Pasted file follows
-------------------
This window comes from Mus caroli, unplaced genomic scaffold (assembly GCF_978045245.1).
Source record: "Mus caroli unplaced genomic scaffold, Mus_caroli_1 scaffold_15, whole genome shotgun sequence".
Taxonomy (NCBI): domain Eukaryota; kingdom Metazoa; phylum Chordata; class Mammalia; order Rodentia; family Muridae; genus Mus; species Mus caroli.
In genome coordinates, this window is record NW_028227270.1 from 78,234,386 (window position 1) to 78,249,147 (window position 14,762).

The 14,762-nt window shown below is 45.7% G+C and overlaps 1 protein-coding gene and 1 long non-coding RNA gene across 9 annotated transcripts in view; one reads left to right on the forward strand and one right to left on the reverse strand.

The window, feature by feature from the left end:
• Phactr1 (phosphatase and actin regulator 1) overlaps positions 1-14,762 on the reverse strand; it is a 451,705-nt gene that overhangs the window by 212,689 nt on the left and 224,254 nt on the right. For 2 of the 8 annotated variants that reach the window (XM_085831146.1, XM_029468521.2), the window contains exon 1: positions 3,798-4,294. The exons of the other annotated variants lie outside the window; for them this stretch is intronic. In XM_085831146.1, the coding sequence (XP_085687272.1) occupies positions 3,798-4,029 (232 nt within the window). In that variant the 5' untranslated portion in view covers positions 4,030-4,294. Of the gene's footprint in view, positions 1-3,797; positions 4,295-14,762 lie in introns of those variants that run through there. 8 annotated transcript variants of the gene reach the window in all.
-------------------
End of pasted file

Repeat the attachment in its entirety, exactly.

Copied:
This window comes from Mus caroli, unplaced genomic scaffold (assembly GCF_978045245.1).
Source record: "Mus caroli unplaced genomic scaffold, Mus_caroli_1 scaffold_15, whole genome shotgun sequence".
Taxonomy (NCBI): domain Eukaryota; kingdom Metazoa; phylum Chordata; class Mammalia; order Rodentia; family Muridae; genus Mus; species Mus caroli.
In genome coordinates, this window is record NW_028227270.1 from 78,234,386 (window position 1) to 78,249,147 (window position 14,762).

The 14,762-nt window shown below is 45.7% G+C and overlaps 1 protein-coding gene and 1 long non-coding RNA gene across 9 annotated transcripts in view; one reads left to right on the forward strand and one right to left on the reverse strand.

The window, feature by feature from the left end:
• Phactr1 (phosphatase and actin regulator 1) overlaps positions 1-14,762 on the reverse strand; it is a 451,705-nt gene that overhangs the window by 212,689 nt on the left and 224,254 nt on the right. For 2 of the 8 annotated variants that reach the window (XM_085831146.1, XM_029468521.2), the window contains exon 1: positions 3,798-4,294. The exons of the other annotated variants lie outside the window; for them this stretch is intronic. In XM_085831146.1, the coding sequence (XP_085687272.1) occupies positions 3,798-4,029 (232 nt within the window). In that variant the 5' untranslated portion in view covers positions 4,030-4,294. Of the gene's footprint in view, positions 1-3,797; positions 4,295-14,762 lie in introns of those variants that run through there. 8 annotated transcript variants of the gene reach the window in all.